The Taoiseach has said that the Government must look to tackle the rising cost-of-living over the medium term, as it "cannot take measures every single week in response to every single price increase that may occur".

Speaking at the announcement of 1,000 new jobs at the Workday European Headquarters in Dublin, Micheál Martin said the Government has allocated €2m to tackle cost-of-living issues, ranging from measures such as the €200 rebate, to targeting the fuel allowance and reducing transport fees.

"The Government has already gone farther than other European countries," he said, in terms of tackling the cost of living.

He said there were issues coming out of Covid-19 in terms of supply chain issues creating inflationary pressures, which are now being exacerbated by the war in Ukraine.

Govt supports more sanctions against Russia

Mr Martin said that the Government supports further sanctions against Russia.

"This war is having an impact, but we cannot be blind in the first instance to the appalling human trauma and death that is being visited on the people on Ukraine, and every conceivable pressure that we can, now needs to be put on Russia," he said.

"Parallel with that, we have to navigate the economic implications of the war and the situation we're currently in."

Mr Martin said the situation needs to be looked at over the medium term because "we can't take measures every single week in response to every single increase that may occur over the next while".

On next month’s carbon tax hike, Mr Martin said the tax in the overall scheme of things was "not as significant as the political debate around it would suggest", as the problem facing people was of a far bigger scale.

"There is little point in taking measures on a monthly basis," he said, adding that the Government was conscious people’s disposable income will be affected by what is happening at the moment.

Asked about Eamon Ryan's comments about driving slowly to save money, Mr Martin said "energy efficiency makes sense anytime of the year, crisis or no crisis" and that energy efficiency should not be dismissed by people.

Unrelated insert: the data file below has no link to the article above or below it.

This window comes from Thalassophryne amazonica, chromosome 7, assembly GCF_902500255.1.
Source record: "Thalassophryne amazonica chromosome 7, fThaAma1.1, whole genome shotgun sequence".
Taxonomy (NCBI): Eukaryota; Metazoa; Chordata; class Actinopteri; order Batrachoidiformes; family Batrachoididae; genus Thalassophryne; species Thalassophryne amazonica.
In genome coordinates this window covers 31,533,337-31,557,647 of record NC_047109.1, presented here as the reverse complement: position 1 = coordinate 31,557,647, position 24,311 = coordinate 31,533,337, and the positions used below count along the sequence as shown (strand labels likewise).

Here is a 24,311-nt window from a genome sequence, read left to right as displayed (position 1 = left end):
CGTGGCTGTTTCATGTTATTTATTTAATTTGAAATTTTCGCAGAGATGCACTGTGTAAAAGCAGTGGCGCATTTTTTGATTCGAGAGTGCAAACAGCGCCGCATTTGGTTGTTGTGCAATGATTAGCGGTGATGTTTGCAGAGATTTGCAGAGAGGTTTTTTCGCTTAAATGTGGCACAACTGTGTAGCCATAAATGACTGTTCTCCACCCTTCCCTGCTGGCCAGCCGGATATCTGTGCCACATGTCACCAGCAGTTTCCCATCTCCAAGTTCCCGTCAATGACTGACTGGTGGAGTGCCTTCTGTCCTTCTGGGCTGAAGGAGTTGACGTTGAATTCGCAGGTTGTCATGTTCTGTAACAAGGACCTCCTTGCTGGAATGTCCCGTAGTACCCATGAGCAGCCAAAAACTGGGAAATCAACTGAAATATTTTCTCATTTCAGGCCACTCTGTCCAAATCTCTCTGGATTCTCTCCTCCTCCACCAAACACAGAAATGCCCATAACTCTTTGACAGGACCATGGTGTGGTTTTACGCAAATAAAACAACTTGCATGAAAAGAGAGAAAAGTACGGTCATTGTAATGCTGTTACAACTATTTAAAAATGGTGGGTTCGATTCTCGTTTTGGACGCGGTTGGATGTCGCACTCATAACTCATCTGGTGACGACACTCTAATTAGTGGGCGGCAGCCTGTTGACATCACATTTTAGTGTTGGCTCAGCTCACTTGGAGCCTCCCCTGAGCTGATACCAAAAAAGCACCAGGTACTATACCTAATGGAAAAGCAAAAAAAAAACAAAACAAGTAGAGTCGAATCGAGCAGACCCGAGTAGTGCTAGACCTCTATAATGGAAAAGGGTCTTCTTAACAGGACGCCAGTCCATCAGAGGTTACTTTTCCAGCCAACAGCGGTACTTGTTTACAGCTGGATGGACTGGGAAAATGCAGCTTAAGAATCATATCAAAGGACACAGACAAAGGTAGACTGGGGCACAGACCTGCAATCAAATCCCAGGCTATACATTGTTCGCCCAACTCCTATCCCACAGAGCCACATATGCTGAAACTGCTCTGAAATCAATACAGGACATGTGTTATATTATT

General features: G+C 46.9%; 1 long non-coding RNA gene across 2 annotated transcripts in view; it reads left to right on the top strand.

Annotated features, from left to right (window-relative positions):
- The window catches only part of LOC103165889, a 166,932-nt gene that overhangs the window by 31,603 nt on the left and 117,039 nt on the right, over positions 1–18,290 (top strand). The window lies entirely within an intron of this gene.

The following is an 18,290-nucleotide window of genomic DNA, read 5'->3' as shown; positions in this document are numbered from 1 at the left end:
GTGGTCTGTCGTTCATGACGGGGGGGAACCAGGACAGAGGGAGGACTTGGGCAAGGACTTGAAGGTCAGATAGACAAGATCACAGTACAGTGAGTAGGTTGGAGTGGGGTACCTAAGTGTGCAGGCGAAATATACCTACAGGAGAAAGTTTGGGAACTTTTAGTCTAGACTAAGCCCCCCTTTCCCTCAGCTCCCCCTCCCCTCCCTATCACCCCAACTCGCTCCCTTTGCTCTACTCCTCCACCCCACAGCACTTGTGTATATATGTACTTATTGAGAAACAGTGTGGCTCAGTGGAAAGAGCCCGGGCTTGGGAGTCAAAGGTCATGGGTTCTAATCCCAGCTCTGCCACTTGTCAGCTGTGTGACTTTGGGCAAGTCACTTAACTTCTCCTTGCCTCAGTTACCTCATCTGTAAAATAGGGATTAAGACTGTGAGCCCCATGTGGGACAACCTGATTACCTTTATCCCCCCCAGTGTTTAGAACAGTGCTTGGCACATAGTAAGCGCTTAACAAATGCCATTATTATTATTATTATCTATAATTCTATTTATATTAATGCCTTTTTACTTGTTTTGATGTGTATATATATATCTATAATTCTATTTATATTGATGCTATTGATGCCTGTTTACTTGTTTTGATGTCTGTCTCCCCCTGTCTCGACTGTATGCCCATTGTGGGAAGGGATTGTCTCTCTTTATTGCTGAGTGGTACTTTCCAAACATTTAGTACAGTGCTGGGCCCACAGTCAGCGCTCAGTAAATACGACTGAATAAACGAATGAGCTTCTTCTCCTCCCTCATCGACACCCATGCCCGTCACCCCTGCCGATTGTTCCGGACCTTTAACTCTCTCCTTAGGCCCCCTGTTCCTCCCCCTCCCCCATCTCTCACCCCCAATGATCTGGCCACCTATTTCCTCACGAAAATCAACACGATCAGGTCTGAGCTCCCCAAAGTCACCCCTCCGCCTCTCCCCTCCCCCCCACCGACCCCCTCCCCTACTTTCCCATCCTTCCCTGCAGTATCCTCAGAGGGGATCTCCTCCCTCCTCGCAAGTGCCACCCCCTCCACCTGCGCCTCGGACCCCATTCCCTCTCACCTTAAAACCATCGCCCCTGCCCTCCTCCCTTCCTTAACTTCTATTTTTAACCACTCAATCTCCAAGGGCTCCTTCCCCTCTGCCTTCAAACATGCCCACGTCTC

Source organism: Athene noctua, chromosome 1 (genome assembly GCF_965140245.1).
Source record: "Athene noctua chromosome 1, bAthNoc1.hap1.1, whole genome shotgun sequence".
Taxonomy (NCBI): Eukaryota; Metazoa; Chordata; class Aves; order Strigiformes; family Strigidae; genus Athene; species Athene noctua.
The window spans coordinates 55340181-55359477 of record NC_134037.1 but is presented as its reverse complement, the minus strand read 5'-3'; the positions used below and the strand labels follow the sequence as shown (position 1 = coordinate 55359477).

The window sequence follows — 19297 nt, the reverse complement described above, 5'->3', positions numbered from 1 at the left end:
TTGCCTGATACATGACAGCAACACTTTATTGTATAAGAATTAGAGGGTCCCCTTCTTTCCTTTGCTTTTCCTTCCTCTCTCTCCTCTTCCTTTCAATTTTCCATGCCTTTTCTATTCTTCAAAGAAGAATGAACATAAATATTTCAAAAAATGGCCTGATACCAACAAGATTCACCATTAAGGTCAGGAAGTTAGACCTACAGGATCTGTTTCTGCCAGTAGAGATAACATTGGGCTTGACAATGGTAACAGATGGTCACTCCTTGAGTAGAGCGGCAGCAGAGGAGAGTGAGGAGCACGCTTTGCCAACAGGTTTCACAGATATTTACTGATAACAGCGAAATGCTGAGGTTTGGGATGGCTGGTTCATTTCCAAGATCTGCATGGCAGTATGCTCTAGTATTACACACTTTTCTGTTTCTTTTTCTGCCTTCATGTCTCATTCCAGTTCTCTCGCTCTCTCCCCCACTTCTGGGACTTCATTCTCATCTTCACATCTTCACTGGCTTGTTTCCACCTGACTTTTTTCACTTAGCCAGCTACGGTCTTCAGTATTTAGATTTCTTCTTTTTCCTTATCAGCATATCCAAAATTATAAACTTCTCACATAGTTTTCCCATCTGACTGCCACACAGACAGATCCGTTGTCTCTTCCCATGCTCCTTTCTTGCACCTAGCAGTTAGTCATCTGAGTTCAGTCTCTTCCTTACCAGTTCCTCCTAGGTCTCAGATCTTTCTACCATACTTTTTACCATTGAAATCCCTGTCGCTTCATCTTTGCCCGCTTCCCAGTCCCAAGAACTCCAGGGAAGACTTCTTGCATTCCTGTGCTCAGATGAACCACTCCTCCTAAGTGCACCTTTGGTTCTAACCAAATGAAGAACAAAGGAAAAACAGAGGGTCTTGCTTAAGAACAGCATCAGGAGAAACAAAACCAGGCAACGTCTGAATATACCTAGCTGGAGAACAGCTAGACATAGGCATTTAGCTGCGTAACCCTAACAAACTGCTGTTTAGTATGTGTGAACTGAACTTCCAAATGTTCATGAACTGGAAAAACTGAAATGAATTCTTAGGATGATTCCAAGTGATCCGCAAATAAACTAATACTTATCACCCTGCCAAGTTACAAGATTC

"Energy efficiency is an important item on the agenda, and we need to reduce our dependency on fossil fuels as well as Russian gas and oil," he added.

"The overall narrative really is this - that Ireland has come well out of Covid in relative terms. Inflation is a big issue now, and the cost of living for people is very significant.

"But we must look at this in the overall situation, that we guarantee Ireland's economic rebound in the medium term, that we don’t take kneejerk actions that would jeopardise that," he said.

Meanwhile, the Minister for the Environment has said that further supports for households struggling with increased energy costs will be put in place in the coming weeks.

Eamon Ryan said the €200 energy credit, which will start appearing on bills this month, is just one of a number of initiatives the Government has put in place.

Speaking on RTÉ's Morning Ireland, he said while it was right to implement universal measures, the focus must now be on tackling those most at risk of fuel poverty and the next phase has to shine a spotlight on energy efficiency and helping households cut their bills.

"I think what we'll be doing in the coming weeks is an initial suite of measures - some of those target very specifically helping particular homes, others very much changing the planning or regulatory or market system helping people who are in debt difficulty. Making sure that we're doing all the things that gets them out of difficulty," he said.